Doctor S says
I told myself the same thing last Monday after I looked at my CC activity from the weekend.
It is def the spender that sucks. We need to hold ourselves accountable. We know the terms of our credit agreement, yet we freely swipe when we yearn for things.
All about financial self discipline. If you are blaming someone/something else other than the person in the mirror, you need a reality check.
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Those who don’t know how to use credit cards responsibly suck! They should just stay away from credit cards instead of blaming credit card companies for their problems.
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I don’t want a credit card at all and it seems there’s an effort to force them on people. There should be a law that anyone who asks for a credit or debit card must also allow you to do business using other means such as cash or money order or cashier’s check and retain privacy & anonymity to the extent that the circumstances could allow.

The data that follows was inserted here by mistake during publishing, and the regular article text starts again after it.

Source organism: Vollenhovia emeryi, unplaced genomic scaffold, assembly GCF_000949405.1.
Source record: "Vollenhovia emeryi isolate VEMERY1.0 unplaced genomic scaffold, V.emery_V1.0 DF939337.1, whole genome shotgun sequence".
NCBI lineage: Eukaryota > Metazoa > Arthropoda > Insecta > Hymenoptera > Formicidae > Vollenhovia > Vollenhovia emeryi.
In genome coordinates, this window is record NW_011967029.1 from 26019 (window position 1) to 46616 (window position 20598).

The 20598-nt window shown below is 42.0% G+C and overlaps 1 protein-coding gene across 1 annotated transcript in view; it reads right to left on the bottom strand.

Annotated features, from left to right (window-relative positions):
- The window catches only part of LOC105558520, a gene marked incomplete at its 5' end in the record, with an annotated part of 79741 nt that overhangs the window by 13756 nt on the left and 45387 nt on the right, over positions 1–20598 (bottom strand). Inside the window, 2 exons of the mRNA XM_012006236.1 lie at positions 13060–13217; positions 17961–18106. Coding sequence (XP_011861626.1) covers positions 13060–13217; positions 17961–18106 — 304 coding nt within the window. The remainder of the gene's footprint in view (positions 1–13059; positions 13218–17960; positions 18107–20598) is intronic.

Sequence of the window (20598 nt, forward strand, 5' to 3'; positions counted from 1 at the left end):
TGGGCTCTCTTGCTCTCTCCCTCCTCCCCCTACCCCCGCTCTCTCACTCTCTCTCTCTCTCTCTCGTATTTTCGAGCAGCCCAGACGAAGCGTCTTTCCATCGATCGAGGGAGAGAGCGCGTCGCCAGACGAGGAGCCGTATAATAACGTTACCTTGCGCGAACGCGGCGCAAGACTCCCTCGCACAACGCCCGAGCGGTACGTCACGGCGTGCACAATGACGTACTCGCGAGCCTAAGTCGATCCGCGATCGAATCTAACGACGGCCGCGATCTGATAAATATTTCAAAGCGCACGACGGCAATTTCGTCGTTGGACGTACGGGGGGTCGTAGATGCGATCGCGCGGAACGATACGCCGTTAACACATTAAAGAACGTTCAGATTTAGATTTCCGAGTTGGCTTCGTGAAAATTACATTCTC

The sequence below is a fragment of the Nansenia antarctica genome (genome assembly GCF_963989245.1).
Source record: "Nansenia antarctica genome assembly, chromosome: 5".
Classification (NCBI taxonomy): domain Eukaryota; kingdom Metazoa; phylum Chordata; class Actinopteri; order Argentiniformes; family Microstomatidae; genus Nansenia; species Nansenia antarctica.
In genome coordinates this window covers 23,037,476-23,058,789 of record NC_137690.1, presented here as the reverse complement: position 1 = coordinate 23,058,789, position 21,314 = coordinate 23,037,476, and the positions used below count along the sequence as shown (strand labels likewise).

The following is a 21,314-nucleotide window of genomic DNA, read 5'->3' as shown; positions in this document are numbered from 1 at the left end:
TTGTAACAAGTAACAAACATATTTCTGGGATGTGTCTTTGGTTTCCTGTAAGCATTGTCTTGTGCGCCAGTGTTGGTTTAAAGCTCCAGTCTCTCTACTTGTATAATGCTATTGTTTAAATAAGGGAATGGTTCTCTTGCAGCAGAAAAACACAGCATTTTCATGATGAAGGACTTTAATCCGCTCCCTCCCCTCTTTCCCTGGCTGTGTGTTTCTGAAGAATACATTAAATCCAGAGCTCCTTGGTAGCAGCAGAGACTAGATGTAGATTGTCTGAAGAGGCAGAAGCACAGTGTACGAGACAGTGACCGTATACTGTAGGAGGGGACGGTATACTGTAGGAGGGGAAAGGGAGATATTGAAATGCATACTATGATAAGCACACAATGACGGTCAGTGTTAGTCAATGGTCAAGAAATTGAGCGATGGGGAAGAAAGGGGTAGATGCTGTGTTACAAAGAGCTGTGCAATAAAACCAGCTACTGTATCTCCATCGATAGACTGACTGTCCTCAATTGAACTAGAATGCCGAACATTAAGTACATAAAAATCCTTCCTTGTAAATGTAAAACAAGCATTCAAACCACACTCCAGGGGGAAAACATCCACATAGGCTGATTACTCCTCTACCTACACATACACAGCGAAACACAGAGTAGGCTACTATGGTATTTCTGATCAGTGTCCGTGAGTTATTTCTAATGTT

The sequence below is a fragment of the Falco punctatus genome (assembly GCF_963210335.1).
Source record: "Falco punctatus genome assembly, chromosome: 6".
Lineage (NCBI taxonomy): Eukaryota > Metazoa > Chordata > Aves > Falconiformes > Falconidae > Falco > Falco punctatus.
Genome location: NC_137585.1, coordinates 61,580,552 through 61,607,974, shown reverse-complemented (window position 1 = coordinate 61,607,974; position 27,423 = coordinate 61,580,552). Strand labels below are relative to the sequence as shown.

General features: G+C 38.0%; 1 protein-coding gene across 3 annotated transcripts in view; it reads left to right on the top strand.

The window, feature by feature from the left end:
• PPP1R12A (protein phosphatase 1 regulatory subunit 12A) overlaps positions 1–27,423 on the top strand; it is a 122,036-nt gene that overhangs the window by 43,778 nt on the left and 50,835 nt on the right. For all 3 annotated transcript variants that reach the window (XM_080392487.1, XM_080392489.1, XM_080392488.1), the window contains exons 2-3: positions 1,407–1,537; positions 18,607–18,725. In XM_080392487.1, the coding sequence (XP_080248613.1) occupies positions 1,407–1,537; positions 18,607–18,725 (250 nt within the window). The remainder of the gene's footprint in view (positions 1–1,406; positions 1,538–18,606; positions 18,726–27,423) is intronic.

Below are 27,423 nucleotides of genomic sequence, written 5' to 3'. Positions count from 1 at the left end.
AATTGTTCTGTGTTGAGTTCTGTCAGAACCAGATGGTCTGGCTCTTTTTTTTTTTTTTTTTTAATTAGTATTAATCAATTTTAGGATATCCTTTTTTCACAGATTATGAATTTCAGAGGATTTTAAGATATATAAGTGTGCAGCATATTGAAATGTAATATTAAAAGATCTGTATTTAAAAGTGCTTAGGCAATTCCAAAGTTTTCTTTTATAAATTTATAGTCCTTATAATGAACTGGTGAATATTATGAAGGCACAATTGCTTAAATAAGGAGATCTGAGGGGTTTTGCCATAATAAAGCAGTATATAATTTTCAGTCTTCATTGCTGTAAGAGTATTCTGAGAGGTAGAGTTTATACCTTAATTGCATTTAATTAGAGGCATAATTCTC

The Weakonomist says
Great post. I’ve always thought that the American people are really good at pointing the finger but not so good at being at the end of the finger. The CC reforms are fine but they won’t help too much.
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It is really hard to take responsibility for whatever situation you find yourself in…financially or otherwise. We humans have a TERRIBLY hard time simply saying “I was wrong” We really want to believe we are right all the time and that someone took us for a ride when things doing go quite right.
Great post, really enjoying reading!
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Coupon Artist says
Credit cards definitely are only a tool, and they only become a problem if used irresponsibly in the hands of the user. However, credit card companies do everything in their power to make sure they are used irresponsibility- they target college kids, they inundate you with offers in the mail, they use dirty tricks like double-billing cycles, etc. etc. So, perhaps it isn’t that credit cards themselves suck, but it is definitely true that Credit Card Companies suck!
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While I agree that you have to be responsible and own up, sometimes credit cards still suck! Even though I’m responsible, one of my credit cards raised the interest rate — just because. I know it doesn’t technically matter, since I don’t usually carry a balance, but it’s the principle of the thing.